lest our feet stray from the places, our God,
where we met thee,
lest our hearts, drunk with the wine of the world,
we forget thee;
shadowed beneath thy hand, may we forever stand,
true to our God, true to our native land.”

Scripture. In the "First letter of Peter," chapter three, verses fourteen to sixteen we read:

"But even if you do suffer for doing what is right, you are blessed. Do not fear what they fear, and do not be intimidated, but in your hearts sanctify Christ as Lord. Always be ready to make your defence to anyone who demands from you an account of the hope that is in you; yet do it with gentleness and reverence."


We pray...

... for peace in the world.

... for artists, poets, and all who open us to God’s wonders in new ways.

... for all who work for equal protection under the law, and equal opportunity for all.

... that those who promote racial hatred may be healed of their sin.

... for the people of Djibouti who celebrate their independence day today.

... for Bishop Mark Strange, the new primus of the Scottish Episcopal Church, that he may be a true pastor to the people in under his care and be blessed by God in all he strives to achieve for the Kingdom.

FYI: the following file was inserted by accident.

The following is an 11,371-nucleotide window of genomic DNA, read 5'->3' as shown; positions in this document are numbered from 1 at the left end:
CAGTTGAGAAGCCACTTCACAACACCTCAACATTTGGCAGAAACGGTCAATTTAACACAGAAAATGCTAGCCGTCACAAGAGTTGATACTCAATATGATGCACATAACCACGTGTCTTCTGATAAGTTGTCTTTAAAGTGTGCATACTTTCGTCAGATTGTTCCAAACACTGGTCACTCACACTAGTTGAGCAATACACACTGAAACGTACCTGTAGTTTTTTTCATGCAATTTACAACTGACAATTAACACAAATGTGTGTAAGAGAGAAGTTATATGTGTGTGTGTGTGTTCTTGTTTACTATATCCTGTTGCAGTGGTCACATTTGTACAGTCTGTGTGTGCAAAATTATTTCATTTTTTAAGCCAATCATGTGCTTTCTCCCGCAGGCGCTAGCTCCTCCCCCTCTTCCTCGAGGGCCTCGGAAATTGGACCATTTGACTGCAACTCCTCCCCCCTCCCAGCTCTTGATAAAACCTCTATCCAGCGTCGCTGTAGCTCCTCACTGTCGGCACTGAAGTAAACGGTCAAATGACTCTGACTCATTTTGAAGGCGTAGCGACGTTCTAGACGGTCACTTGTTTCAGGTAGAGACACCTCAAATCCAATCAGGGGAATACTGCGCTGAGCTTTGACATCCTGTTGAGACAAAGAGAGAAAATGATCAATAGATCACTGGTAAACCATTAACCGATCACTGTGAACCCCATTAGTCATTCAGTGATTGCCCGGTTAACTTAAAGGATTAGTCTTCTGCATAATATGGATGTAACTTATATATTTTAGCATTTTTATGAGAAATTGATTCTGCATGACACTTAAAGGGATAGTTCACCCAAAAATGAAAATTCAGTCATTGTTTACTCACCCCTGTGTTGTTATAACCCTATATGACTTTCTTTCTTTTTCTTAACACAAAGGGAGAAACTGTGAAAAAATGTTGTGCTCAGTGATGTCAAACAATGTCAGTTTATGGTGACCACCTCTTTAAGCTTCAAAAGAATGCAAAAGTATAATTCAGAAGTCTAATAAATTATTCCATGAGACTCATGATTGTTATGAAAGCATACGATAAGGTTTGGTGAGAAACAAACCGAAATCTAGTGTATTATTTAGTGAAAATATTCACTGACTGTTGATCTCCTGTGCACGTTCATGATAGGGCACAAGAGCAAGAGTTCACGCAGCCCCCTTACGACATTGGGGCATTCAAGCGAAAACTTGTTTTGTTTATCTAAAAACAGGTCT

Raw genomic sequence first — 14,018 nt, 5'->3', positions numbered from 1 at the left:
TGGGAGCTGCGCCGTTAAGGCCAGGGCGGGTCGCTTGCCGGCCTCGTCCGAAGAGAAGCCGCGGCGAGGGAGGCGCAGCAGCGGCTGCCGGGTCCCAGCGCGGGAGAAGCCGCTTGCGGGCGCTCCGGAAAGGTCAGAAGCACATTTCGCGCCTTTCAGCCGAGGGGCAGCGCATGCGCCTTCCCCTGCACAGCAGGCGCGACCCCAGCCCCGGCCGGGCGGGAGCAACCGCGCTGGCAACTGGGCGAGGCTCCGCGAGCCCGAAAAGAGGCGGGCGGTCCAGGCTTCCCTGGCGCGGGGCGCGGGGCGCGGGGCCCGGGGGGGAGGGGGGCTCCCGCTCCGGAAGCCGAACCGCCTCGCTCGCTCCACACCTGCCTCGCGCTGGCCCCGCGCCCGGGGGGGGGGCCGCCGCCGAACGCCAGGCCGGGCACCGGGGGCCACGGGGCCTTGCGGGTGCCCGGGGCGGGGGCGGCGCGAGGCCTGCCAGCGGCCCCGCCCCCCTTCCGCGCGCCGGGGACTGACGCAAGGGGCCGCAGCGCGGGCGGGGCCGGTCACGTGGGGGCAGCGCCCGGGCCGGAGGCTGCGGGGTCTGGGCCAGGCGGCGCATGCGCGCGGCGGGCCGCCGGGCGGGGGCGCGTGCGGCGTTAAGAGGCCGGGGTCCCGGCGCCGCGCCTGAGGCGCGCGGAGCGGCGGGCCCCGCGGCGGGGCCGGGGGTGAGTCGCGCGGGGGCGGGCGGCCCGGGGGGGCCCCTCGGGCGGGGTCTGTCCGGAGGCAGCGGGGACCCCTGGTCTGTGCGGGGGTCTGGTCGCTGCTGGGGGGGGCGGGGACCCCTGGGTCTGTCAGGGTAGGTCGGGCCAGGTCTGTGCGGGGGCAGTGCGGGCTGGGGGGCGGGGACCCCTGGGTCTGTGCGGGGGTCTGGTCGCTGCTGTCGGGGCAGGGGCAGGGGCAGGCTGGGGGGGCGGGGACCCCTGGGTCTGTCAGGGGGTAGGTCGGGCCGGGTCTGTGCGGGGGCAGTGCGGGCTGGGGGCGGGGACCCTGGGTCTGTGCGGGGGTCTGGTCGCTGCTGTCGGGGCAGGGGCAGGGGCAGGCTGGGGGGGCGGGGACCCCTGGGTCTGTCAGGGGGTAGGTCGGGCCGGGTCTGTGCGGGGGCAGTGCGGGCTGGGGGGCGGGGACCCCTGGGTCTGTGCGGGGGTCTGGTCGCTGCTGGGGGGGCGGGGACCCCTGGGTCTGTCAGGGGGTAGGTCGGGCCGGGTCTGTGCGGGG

... for children who need new parents and for couples wanting to adopt a child; for childless couples who want, more than anything else in the world, to care for a child who they can call their own.

... for those who have died and for those who mourn their passing.

... for those who are unwell and for those caring for them.

... for those, both close to us and far off, who we hold in our personal prayers.

... for ourselves.


Our Father, who art in heaven,
hallowed be thy name;
thy kingdom come;
thy will be done;
on earth as it is in heaven.
Give us this day our daily bread.
And forgive us our trespasses,
as we forgive those who trespass against us.
And lead us not into temptation;
but deliver us from evil.
For thine is the kingdom,
the power and the glory,
for ever and ever. Amen.


From "The Divine Presence" by Sundar Singh:

God is love, and the ability to love is inborn in every living creature, most especially in human beings. It is only right therefore that the lover who has given us life and love itself should also receive love from us. God’s love is creative and selfless, giving itself for the joy and benefit of creation. If we do not love God with all our heart and soul and mind and strength and if we do not love others freely and selflessly, then the love within us loses its divine character and turns to selfishness. Love then becomes a curse. Ironically, those who are selfish end up destroying themselves.


Good and gracious God, you invite us to recognise and reverence your divine image and likeness in our neighbour. Enable us to see the reality of racism and free us to challenge and uproot it from our society, our world and ourselves. Amen.

May the Lord bless us, protect us from all evil and bring us to everlasting life. Amen.